Huge Development Coming Near Mockingbird Station. A Chicago company has filed building permits that total $84 million for a mixed-used project called the Crossing. Let’s hope they don’t screw it up.

Mavs Lose to Grizzlies. From the Commercial Appeal: “Marc Gasol pounded the floor in jubilation as a crowd of 15,997 at FedexForum reached its noise apex. The Grizzlies had just forced a second Mavericks turnover in under 20 seconds late in the fourth quarter. Nevermind [sic] that Dallas entered on a four-game winning streak. This game was going the direction so many other Grizzlies games have gone this season. Memphis pounded the Mavericks into submission on Monday night, winning 98-88 and ascending to a tie for first place in the Western Conference standings.”

Dwaine Caraway Continues Thanksgiving Tradition. At the Gator Pit BBQ in Lancaster, Caraway gave out food, as he’s done for the past five years. This year, of course, things are a bit different. He awaits sentencing in February on a corruption conviction. When asked about that, he said, “The Lord has blessed me, and God has all of that in his hands. He and through the hands of the judge. So, we’ll deal with that at the proper time.” Going to prison seems like a strange blessing.

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WFAA Names a Replacement for John McCaa

| 2 days ago

In August, long-running WFAA evening news co-anchor John McCaa announced that he is retiring. He’ll leave the station on March 1. On Monday, the station announced the replacement: a veteran anchor from Washington D.C.’s NBC affiliate. Chris Lawrence starts in January.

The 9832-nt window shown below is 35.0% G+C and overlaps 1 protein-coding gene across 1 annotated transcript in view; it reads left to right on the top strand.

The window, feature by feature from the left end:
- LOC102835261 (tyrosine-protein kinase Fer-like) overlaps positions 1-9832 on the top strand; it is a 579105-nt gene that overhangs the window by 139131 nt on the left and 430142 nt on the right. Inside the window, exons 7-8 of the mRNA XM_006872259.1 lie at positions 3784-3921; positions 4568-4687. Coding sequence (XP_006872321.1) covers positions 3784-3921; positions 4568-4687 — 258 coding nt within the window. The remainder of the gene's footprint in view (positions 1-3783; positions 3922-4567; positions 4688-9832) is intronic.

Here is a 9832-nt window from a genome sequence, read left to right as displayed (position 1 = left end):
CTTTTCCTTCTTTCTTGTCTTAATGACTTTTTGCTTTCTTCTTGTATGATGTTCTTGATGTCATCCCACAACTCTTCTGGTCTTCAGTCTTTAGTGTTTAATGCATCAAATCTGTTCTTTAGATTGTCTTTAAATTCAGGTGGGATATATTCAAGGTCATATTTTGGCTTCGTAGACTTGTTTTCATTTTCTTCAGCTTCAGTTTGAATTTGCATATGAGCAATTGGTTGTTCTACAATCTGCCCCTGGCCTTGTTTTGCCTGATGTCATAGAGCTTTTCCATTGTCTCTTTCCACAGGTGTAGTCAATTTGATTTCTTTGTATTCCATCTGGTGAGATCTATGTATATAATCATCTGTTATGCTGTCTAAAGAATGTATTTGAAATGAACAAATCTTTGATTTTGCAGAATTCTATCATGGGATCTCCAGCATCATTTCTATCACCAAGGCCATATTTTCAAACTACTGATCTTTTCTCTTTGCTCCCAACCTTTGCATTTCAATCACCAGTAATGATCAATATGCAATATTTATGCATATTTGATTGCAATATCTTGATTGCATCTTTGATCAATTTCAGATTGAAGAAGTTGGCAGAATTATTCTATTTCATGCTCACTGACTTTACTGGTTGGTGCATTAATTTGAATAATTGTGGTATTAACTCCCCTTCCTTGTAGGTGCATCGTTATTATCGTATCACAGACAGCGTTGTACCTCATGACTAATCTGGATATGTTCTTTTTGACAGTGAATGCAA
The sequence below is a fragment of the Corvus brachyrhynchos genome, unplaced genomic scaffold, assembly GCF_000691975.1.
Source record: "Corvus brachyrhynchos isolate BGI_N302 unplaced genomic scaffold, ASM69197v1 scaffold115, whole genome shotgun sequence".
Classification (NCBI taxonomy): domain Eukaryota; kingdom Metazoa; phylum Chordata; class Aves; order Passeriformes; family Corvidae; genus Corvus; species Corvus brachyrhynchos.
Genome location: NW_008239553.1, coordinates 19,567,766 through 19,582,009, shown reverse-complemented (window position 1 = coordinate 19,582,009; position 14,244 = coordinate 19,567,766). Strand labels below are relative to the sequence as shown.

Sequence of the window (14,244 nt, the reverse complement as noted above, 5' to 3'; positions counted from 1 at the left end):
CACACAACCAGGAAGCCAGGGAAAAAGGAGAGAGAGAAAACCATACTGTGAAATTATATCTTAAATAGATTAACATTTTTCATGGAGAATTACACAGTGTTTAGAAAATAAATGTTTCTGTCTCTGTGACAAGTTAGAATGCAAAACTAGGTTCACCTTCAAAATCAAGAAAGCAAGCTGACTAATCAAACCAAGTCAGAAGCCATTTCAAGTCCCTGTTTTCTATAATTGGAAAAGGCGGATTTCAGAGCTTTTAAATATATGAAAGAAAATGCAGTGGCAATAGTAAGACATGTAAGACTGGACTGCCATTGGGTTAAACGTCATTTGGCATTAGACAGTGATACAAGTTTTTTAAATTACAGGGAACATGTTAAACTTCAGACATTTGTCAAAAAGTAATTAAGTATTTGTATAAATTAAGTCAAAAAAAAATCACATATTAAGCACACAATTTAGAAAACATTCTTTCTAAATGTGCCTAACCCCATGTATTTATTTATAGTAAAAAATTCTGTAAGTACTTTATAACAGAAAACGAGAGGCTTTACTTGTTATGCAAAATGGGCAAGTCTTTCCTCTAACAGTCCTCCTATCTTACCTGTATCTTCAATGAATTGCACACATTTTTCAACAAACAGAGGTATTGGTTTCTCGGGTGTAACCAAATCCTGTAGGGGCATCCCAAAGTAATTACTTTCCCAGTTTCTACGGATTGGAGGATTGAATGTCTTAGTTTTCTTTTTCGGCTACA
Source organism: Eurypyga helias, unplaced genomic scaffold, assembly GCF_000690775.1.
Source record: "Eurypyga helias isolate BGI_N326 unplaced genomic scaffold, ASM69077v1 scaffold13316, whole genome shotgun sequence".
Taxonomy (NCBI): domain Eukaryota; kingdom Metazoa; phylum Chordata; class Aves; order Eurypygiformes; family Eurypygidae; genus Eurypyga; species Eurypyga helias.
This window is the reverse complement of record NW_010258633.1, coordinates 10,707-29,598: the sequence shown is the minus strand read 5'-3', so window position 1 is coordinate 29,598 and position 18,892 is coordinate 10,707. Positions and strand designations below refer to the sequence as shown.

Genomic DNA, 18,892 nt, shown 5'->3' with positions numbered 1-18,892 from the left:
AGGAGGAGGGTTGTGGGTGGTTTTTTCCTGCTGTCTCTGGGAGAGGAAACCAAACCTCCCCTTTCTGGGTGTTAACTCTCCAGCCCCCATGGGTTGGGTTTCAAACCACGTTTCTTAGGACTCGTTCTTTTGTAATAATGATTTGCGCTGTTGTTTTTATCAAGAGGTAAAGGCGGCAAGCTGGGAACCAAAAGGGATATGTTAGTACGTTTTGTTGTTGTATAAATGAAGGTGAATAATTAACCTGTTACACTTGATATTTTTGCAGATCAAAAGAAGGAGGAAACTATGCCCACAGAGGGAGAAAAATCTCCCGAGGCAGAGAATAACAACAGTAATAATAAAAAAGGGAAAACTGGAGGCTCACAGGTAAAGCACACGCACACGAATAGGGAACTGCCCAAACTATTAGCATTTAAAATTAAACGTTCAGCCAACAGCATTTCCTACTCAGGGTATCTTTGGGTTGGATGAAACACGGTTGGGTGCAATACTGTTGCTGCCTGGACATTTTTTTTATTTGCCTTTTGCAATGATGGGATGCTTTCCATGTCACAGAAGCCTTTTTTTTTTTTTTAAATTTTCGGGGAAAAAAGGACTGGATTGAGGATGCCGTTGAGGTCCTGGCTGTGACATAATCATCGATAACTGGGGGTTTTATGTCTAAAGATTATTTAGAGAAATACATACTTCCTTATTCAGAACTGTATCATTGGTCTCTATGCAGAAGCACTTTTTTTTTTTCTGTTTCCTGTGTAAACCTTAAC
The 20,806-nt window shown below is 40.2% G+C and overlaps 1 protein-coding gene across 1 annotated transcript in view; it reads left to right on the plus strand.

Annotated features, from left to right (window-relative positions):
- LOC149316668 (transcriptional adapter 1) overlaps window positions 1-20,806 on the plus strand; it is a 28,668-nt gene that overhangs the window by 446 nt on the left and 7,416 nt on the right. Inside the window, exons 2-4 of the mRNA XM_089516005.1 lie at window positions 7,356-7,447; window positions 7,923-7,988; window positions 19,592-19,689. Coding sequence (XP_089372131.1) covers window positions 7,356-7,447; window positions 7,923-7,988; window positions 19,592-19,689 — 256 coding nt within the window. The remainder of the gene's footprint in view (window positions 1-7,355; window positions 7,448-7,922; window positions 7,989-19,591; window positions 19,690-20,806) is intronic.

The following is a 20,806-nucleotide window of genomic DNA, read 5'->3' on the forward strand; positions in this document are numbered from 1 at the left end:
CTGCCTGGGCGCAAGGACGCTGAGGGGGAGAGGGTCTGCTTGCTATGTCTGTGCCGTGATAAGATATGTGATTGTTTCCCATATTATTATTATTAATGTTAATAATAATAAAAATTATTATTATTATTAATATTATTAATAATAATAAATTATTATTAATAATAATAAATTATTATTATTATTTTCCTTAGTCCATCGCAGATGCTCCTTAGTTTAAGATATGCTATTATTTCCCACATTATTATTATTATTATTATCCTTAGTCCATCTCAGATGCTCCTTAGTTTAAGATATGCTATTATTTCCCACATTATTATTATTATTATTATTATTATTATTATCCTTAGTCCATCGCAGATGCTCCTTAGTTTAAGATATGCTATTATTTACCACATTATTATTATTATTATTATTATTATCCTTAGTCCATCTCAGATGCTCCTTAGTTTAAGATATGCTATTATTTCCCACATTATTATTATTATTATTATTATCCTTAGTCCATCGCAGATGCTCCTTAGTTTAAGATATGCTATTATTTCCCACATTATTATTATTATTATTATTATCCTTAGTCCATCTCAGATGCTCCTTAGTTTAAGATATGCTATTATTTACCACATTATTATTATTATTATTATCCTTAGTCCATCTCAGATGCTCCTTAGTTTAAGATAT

WFAA says Lawrence will read the news alongside Cynthia Izaguirre during the evenings and field anchor during major events.

He brings in some serious reporting chops: He was a national security correspondent for CNN for a decade, and has reported from Iraq, Pakistan, Afghanistan, and Israel. He reported on Hurricane Katrina, the BP oil spill, and the Boston Marathon bombing. A little more from WFAA:

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Fort Worth Has an Opening for a Police Chief

| 2 days ago

Fort Worth Police Chief Joel Fitzgerald is leaving to be the police commissioner in Baltimore. Fitzgerald arrived in Fort Worth in 2015 after previous chief stints in Allentown, Pennsylvania, and Missouri City, just outside Houston. Now, he’ll take over a department that needs a lot of help.

BPD has been looking for its next police commissioner since May, when Darryl De Sousa stepped down amid a federal investigation into his spending habits. He’d lasted only a couple of months; previous commissioner Kevin Davis was fired in January.